Child in the City international seminar How to make children’s rights mainstream in local policy planning?

19&20 May 2022, CascaisPortugal

This round invites you to join one of three break-out sessions around the following themes. Soon we will add information about other speakers in this round.

Session D – The implementation of children’s rights in urban planning, development and design

Strengthening the Right to the City for Children? The Policy Framework for the Right to Participate in Urban Planning in Turkey and Istanbul
Özlemnur Ataol, Ph.D. candidate at the Eindhoven University of Technology

Children’s participation in the decision-making and design of urban public spaces is crucial for achieving inclusive cities. In this presentation Özlemnur will analyse national and local policy of Turkey to distill how children’s right to participate is legislated and institutionalized in this country. Children are an important yet neglected group in the pursuit of participatory urban planning and design nationally and locally. Discovering the roots of the problem, this analysis study supports legislation change leading to changes towards underestimation of children by introducing a specialized mechanism for children’s participation that embraces their individuality

Space and children’s participation in urban planning dynamics
Gabriela Trevisan, PHD for the development of projects in the axes of Education and Social Participation, Citizenship and Gender Equality Social participation. Member of ProChild CoLAB Against poverty and social exclusion.

Co-authors: Cidália Silva, Assistant Professor of Architecture and Urbanism at the University of Minho’s School of Architecture, Art and Design, Visiting Professor and Researcher at SRH University Heidelberg; Mariana Carvalho, Architect and Researcher at ProChild CoLab; Manuel Sarmento, Associate Professor of  Aggregation at University of Minho, Portugal. Member of the Directory of ProChild CoLAB, Colaborative Laboratory Against Child Poverty and Exclusion.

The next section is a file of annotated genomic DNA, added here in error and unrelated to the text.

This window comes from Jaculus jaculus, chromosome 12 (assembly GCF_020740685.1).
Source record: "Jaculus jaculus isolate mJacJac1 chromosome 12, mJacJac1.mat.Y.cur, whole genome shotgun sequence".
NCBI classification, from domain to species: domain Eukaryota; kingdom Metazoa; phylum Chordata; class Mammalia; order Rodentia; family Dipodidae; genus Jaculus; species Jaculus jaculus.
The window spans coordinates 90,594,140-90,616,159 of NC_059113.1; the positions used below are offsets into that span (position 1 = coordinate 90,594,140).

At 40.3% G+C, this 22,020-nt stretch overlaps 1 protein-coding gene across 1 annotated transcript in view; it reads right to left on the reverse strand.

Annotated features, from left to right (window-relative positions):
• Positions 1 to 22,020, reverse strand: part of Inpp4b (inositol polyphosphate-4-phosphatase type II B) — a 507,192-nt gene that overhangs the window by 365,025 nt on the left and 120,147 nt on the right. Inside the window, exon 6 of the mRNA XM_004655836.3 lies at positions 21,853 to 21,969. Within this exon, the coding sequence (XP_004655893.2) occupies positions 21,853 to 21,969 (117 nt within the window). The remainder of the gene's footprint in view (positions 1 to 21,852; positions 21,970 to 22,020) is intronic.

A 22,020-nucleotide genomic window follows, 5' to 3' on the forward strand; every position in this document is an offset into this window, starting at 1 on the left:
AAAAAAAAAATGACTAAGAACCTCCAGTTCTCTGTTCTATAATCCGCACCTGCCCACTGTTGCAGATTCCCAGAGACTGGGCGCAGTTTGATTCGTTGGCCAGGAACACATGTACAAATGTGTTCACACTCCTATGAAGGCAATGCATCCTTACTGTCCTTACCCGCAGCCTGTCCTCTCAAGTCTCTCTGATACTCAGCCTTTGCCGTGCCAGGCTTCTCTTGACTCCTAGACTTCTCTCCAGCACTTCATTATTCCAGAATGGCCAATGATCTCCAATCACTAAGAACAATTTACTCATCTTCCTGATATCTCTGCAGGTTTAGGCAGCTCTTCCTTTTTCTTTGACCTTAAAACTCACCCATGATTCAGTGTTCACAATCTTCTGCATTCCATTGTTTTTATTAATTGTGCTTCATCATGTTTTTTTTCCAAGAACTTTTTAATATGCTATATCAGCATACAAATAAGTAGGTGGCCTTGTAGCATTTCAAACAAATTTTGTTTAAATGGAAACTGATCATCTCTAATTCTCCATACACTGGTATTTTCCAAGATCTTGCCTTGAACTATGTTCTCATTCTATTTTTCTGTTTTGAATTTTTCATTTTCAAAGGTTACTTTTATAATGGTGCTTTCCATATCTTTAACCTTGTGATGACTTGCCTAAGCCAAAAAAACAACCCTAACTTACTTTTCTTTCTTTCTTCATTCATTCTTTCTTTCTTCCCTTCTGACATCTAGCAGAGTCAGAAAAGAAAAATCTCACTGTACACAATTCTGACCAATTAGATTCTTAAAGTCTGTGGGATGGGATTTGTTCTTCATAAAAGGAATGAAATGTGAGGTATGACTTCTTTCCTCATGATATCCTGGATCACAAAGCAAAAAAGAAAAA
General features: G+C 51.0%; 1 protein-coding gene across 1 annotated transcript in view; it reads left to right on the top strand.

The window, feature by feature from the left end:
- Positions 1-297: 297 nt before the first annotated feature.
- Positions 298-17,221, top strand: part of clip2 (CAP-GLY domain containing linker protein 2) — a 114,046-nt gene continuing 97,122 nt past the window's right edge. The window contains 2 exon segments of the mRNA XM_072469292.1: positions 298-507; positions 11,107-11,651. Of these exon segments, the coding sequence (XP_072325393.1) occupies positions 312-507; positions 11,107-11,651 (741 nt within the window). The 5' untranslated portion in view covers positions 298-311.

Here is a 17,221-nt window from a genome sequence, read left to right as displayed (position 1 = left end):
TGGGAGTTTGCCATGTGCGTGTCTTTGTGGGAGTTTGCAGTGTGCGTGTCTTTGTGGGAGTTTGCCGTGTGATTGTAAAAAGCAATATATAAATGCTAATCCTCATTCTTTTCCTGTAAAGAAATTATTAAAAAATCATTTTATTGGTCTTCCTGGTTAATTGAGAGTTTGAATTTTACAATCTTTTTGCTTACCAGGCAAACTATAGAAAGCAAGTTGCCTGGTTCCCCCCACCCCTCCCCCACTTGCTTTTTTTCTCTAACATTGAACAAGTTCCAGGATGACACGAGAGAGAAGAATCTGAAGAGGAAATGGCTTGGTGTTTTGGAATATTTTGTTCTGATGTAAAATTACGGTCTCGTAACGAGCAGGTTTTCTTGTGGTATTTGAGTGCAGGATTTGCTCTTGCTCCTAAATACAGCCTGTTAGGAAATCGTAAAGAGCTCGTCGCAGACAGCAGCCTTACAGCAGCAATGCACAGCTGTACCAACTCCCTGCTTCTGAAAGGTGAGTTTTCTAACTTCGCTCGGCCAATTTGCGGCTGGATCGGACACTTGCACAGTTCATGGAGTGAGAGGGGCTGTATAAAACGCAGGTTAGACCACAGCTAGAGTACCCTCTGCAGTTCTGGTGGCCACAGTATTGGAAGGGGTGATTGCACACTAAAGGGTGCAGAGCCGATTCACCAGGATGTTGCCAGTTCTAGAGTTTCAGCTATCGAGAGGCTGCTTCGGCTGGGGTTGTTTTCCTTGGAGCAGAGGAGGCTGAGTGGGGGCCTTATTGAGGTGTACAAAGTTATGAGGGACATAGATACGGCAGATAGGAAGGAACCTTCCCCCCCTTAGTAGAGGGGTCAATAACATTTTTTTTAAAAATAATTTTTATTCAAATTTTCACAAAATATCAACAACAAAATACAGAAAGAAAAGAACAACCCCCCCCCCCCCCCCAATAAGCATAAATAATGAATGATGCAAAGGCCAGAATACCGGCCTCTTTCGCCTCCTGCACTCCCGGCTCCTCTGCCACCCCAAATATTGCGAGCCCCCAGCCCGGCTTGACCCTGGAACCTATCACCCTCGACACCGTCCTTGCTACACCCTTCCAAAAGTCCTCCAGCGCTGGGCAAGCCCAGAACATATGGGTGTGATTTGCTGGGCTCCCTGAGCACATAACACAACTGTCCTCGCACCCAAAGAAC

This presentation focuses in preliminary results of ongoing participatory processes of children and young people in the configuration of life in common, in an urban context. The initial results of children’s perceptions and representations, collective mapping exercises, mental mapping and needs diagnosis about their neighbourhoods and communities will be presented and discussed. The project of ProChild coLAB aims to transform the space-time of children, from their own voice, based on research sociological aspects of childhood that focuses on the relationship between the child, from a perspective of child citizenship and building a sustainable environment. In Covid lockdown, also alternative strategies are discussed to work with children and young people on territory mapping. It also shows the project presented to Bairros Saudáveis, based on community participation in needs assessment and children’s perspectives to improve their surrounding environment.

Session E – Children’s and young people’s participation as a tool to establish children’s rights

Council of children’s voices: virtual participation during Covid-19 pandemic
Marica Notte, Institute of Cognitive Sciences and Technologies- Italian National Council of Research